I’m intrigued to see that the latest methods of marketing are to create real life experiences in the real world with the launch of "Pot Noodle: the Musical" at the Edinburgh Fringe Festival this year. A festival that exists, in part, thanks to the benefaction of the Royal Bank of Scotland’s sponsorship.
As you would expect with that title, the musical is all paid for by Unilever, the makers of Pot Noodle, with the only rule being that the musical had to be called Pot Noodle. No other creative control allowed, although the message is clear as the musical is set in a Pot Noodle factory.
Similarly, there’s the launch of the new film, Somers Town, all paid for by Eurostar. That’s why the main character is an employee of the Eurostar. Subtle, but it works as the film has been a major critical success. I’m not so sure it always works however, as I cannot even find a review about Raiffeisen Bank‘s movie, "Santa Claus, Tina and Liza"!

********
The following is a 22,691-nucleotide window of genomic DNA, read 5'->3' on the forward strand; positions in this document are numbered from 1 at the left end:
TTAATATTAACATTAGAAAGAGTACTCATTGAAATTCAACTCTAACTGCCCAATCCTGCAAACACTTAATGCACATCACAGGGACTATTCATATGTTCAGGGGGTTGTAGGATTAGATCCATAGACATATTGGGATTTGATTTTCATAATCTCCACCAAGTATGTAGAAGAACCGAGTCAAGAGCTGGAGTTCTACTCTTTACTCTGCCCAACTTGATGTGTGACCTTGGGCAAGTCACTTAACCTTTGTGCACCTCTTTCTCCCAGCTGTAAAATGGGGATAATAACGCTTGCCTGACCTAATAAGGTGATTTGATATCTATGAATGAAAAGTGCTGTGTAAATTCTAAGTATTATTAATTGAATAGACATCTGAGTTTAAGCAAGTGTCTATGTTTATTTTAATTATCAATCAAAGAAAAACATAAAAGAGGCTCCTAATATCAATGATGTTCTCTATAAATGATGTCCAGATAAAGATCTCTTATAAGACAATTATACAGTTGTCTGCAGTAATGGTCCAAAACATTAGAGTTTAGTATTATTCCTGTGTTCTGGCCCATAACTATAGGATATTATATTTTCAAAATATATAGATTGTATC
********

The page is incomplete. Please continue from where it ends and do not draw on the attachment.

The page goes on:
And not all real-world sponsorship works, especially if you break the rules and get found out.
Take the example of Omega, the watchmaker, and their sponsorship of Michael Phelps.
The wonderful Phelps, the greatest Olympian of all time, definitely performed brilliantly at this year’s Beijing Olympics. Nevertheless, some say that Phelps did not win the 100 metres Butterfly, and that his win was ‘given’ to him by Omega, his sponsor.
After all, he swam in an Omega sponsored lane as an Omega sponsored athlete, and was given the Gold based upon Omega’s timekeepers saying he was 100th of a second ahead of Milorad Cavic.
1/100th of a second is the smallest margin allowed to differentiate times between swimmers.
Make your own mind up (Phelps is on the left and Cavic on the right):
Photo from underwater camera at the end of the Olympics final 100 metres Butterfly courtesy of Heinz Kluetmeier/SI